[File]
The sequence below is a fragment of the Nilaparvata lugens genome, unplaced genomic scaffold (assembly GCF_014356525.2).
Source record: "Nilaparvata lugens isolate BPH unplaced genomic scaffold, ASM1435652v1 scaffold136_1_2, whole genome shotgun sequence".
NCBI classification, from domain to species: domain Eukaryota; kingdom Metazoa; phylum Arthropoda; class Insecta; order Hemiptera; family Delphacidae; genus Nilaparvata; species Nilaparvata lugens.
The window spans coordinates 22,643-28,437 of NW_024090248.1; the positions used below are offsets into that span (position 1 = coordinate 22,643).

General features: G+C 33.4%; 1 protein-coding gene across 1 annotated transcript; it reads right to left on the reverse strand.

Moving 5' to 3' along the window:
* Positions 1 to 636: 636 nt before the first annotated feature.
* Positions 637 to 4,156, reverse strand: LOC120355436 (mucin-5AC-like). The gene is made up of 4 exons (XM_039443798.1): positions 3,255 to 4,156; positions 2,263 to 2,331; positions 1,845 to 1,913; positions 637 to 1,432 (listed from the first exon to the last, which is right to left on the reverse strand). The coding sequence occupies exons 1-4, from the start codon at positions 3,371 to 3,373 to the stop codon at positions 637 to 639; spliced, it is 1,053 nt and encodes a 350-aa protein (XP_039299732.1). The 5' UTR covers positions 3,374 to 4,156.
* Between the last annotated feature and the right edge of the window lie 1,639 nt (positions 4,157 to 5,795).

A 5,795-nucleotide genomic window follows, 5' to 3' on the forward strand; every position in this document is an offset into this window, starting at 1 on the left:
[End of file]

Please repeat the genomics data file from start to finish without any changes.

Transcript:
The sequence below is a fragment of the Nilaparvata lugens genome, unplaced genomic scaffold (assembly GCF_014356525.2).
Source record: "Nilaparvata lugens isolate BPH unplaced genomic scaffold, ASM1435652v1 scaffold136_1_2, whole genome shotgun sequence".
NCBI classification, from domain to species: domain Eukaryota; kingdom Metazoa; phylum Arthropoda; class Insecta; order Hemiptera; family Delphacidae; genus Nilaparvata; species Nilaparvata lugens.
The window spans coordinates 22,643-28,437 of NW_024090248.1; the positions used below are offsets into that span (position 1 = coordinate 22,643).

General features: G+C 33.4%; 1 protein-coding gene across 1 annotated transcript; it reads right to left on the reverse strand.

Moving 5' to 3' along the window:
* Positions 1 to 636: 636 nt before the first annotated feature.
* Positions 637 to 4,156, reverse strand: LOC120355436 (mucin-5AC-like). The gene is made up of 4 exons (XM_039443798.1): positions 3,255 to 4,156; positions 2,263 to 2,331; positions 1,845 to 1,913; positions 637 to 1,432 (listed from the first exon to the last, which is right to left on the reverse strand). The coding sequence occupies exons 1-4, from the start codon at positions 3,371 to 3,373 to the stop codon at positions 637 to 639; spliced, it is 1,053 nt and encodes a 350-aa protein (XP_039299732.1). The 5' UTR covers positions 3,374 to 4,156.
* Between the last annotated feature and the right edge of the window lie 1,639 nt (positions 4,157 to 5,795).

A 5,795-nucleotide genomic window follows, 5' to 3' on the forward strand; every position in this document is an offset into this window, starting at 1 on the left: